Note: A little something from 1997, originally posted on my SFF.Net web page.
Stubby the squirrel looked down at his new shoes with great satisfaction. They were red, with little tacks on the bottoms that he hoped would give him speed and traction for that long stretch of fence from the bird feeder to his tree.
The bird feeder, always heavily populated by grackles and other squirrels who didn’t want to share, was in a yard patrolled by two fierce dogs. Stubby was afraid of dogs. Last year, he’d gotten cornered by one on the other side of the fence from that same bird feeder, after men had come and chopped down a whole row of trees that had run along the wires which provided a squirrel highway above the backyard fences.
Stubby hadn’t expected dogs in that yard. The poodle who’d lived there had grown old and died without ever doing more than yip at him from the comfort of her back porch. But this … this wolf, this furry monster, had come out of nowhere and chomped down on his tail … and then paced up and down under the tree for hours, ignoring all commands to go into the house, determined that the rest of Stubby should follow that tail into his maw.
Stubby watched closely from the safety of his tree as the dog was hauled protesting into the house. A whole fall, winter and spring had come and gone, and still that monster hadn’t forgotten the taste of the tip of Stubby’s tail or his determination to gobble up the rest of him.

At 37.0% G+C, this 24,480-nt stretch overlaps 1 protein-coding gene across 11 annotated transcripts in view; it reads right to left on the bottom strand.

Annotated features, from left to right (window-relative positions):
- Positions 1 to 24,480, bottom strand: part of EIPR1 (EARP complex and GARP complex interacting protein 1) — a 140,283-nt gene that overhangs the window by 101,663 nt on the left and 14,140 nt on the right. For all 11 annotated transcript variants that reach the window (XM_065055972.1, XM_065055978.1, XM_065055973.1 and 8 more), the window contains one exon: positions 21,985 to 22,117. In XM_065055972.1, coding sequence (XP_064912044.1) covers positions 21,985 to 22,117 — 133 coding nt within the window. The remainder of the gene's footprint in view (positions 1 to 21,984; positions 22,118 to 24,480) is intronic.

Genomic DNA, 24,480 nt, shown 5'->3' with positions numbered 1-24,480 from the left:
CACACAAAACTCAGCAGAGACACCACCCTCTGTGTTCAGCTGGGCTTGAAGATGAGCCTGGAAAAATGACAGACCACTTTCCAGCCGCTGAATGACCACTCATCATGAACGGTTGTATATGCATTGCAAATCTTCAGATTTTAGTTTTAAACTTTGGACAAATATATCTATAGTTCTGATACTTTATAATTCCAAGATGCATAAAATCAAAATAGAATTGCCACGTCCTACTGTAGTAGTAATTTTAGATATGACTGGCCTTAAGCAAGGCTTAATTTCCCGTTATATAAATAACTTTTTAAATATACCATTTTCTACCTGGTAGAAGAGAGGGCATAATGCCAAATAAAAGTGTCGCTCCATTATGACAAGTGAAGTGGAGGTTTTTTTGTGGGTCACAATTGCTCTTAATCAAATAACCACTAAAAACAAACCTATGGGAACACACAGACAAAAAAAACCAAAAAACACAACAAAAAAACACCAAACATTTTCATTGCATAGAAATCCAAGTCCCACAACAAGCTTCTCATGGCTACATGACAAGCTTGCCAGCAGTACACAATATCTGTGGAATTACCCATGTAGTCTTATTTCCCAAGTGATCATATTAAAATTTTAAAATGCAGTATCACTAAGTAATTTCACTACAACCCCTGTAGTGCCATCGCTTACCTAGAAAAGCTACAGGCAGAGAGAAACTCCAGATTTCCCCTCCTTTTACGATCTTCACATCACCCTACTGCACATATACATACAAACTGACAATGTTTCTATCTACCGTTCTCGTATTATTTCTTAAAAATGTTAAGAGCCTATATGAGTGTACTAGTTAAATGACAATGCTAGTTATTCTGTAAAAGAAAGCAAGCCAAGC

At last, the path was safe … Quietly, Stubby sneaked down from the lowest branches of his tree and into the little path between the alternating cedar boards that formed the fence. Softly, softly like a shadow, Stubby crept from one plank to the next until the bird feeder was in sight.
Leaning out through the slats, Stubby reached over and started stuffing sunflower seeds into his cheeks until … until … until he almost couldn’t get his cheeks back through the slats. His cheeks were so fat, he almost got stuck! Distracted by his predicament, Stubby let out a little squeak, the tiniest little grumble, and the wolf dog who lived in the yard with the bird feeder woke up, came to alert.
Stubby stared at the dog, who was staring at him. It was no use for the dog to try to pretend that he wasn’t after him, and Stubby knew it was useless to freeze to immobility and pretend he wasn’t there. The chase was on!
Stubby tore along that fence faster than he’d ever run before. The tacks on his new track shoes stuck a little at first, as they tore into the rough boards, but Stubby pulled his feet up hard and ran like the wind, sticking to the curves of the boards, until he leaped high up into the branches of his tree, a good two fence posts farther ahead of the dog than he’d ever managed before … and without losing one precious sunflower seed!
Stubby was proud of his new shoes. They’d saved the day! And, he thought, he’d never have to worry about that dog or about going hungry, ever again.
“Stubby’s New Track Shoes. Copyright © 1997, by Elizabeth W. Bennefeld. All rights reserved.